A mixed-use development slated to be located on El Camino Real fizzled out after the Santa Clara City Council was unable to agree whether the project fit into the Council’s community vision.
The Council defeated the motion 4-3 at its Tuesday night meeting. Vice Mayor Dominic Caserta, Council Members Pat Kolstad and Teresa O’Neill supported the project, but the rest of the Council–Council Members Kathy Watanabe, Debi Davis, Patricia Mahan and Mayor Lisa Gillmor–rejected the project set to be located from 2232 to 2240 El Camino Real.
Summerhill Homes, a Campbell-based developer, was asking for a General Plan amendment to switch the project, which would sport 151 apartments and nearly 11,000 square feet of retail space, to a planned development. The site is home to a bike shop, a Verizon store, an Indian restaurant and a salon.
Elaine Breeze, with Summerhill, said the four-and-five-story project is “very different from other mixed-use developments in Santa Clara.” The development’s benefits to the City include improvements to a traffic signal in the area, earmarking 10 “affordable” apartments, its $300,000 in contributions to the local school district and the $3.14 million in park fees.
After several community meetings, Breeze said Summerhill has changed the project significantly to accommodate public concern. However, she said it was not feasible to reduce the entire project to a three-and-four-story development.
Members of the public and the Council expressed concern over the lack of retail space within the project. Summerhill counted the public plaza and leasing office for the complex among its commercial square footage.
“The General Plan is not intended to supercede zoning laws,” said resident Howard Myers. “We are counting on the City Council to step back and take a breather.”
In typical fashion, Council mainstay Deborah Bress called the project “obscene” and “absurd,” adding that by approving the project the Council would be “doing the dirty.” She said that City employees were “defending the developer” and questioned who was “paying off Council Members.”
“This is maxing out everything. Do we ever do anything that is the minimum?” she said.“You are going to build a silo on El Camino. Goody gumdrops … Are you guys really that dumb?”
Those who supported the project pointed to a lack of housing being responsible for driving up rental costs in the area.
Fellow Council mainstay, Kirk Vartan, a San Jose resident who runs a business in Santa Clara, said he is “not a fan” of Summerhill. However, he said, “they are developing something that is needed in the City.”
“Without supply, you are not going to be able to lower the cost for everybody,” he said.
Still, Breeze insisted that Summerhill asked for the switch to planned development because the zoning ordinance does not include a regional mixed-use designation. She assured the Council that, although the proposal did not specify any potential tenants for the commercial space, that the development would create “vibrant retail.” She said Summerhill is open to adding more retail space; however, she noted that doing so would likely cut into the public plaza portion of the project.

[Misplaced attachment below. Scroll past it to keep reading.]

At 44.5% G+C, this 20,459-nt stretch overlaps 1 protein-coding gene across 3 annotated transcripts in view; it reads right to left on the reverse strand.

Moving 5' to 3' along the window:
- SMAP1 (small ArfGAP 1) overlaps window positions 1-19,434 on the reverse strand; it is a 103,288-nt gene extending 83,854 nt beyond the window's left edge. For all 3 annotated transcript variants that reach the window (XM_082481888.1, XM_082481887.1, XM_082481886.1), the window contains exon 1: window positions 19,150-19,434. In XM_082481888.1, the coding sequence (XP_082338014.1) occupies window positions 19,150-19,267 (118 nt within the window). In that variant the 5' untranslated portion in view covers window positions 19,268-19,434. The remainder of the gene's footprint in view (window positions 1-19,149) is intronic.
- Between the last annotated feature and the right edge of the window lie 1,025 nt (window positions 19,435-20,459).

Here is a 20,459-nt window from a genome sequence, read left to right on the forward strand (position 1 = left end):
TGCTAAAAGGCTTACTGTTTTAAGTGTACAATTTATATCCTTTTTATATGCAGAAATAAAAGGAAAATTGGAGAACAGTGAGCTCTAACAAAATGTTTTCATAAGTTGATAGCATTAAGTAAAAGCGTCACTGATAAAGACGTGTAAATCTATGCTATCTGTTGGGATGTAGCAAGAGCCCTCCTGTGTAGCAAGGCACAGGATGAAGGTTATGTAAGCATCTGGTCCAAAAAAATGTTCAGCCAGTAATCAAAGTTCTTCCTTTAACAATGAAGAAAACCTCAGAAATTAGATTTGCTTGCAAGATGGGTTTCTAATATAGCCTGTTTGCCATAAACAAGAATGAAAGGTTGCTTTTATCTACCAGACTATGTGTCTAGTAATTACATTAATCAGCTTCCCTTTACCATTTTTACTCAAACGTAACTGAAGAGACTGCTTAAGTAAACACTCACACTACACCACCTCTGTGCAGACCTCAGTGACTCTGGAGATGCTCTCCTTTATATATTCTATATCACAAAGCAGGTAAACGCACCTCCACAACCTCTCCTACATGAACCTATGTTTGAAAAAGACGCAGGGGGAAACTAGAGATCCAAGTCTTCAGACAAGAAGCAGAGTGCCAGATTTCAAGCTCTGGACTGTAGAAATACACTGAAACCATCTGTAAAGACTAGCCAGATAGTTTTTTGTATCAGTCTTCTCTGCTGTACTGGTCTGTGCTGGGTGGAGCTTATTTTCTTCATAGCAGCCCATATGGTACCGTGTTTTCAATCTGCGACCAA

Vice Mayor Caserta said he no doubt that Summerhill had done “robust community outreach,” a comment that drew scoffs from members of the public seated near the back of the Council Chambers.
Many took issue with the height of the buildings and a perceived increase to traffic in the area.
Council Member Kolstad said he supported the project because it helps to “alleviate the jobs to housing imbalance,” adding that the project is “the right project in the right place.” Council Member O’Neill called the project “nuanced,” adding that “we need to start looking at retail differently.”
But not everybody agreed.
“There could be five million units there, and it is not going to make a difference,” said Mark Apton, a Santa Clara resident. “We need to clamp down on these developers.”
Despite opposing the project, Mayor Gillmor and others said they had no particular qualm with Summerhill, saying that the project was not bad, per say, just that it isn’t right in this location as is. Council Member Watanabe said it wasn’t “smart development,” and Gillmor said it didn’t “check off enough boxes” on the “community benefit” front.
Also on the agenda was a merit-based raise for City Manager Rajeev Batra. The Council unanimously approved a five percent increase in Batra’s $301,692 yearly salary, increasing it to $316,776 a year.
During an impromptu public comments section at the end of the meeting, Burt Field, with Stand Up For Santa Clara, took issue with the City advertising in The Santa Clara Weekly, questioning whether the paper is one of “general circulation” and whether the City was “wasting taxpayer dollars by advertising in the Weekly.”
Stand Up for Santa Clara is an organization that describes itself as “a coalition of concerned citizens working to protect the democratic process in Santa Clara and prevent the San Francisco 49ers and special interest groups from taking over our community” but is not a legally recorded as a charity, community benefit organization, advocacy group, political action committee, or a business.
The next City Council meeting will be 7 p.m. March 21 at City Hall, 1500 Warburton Ave.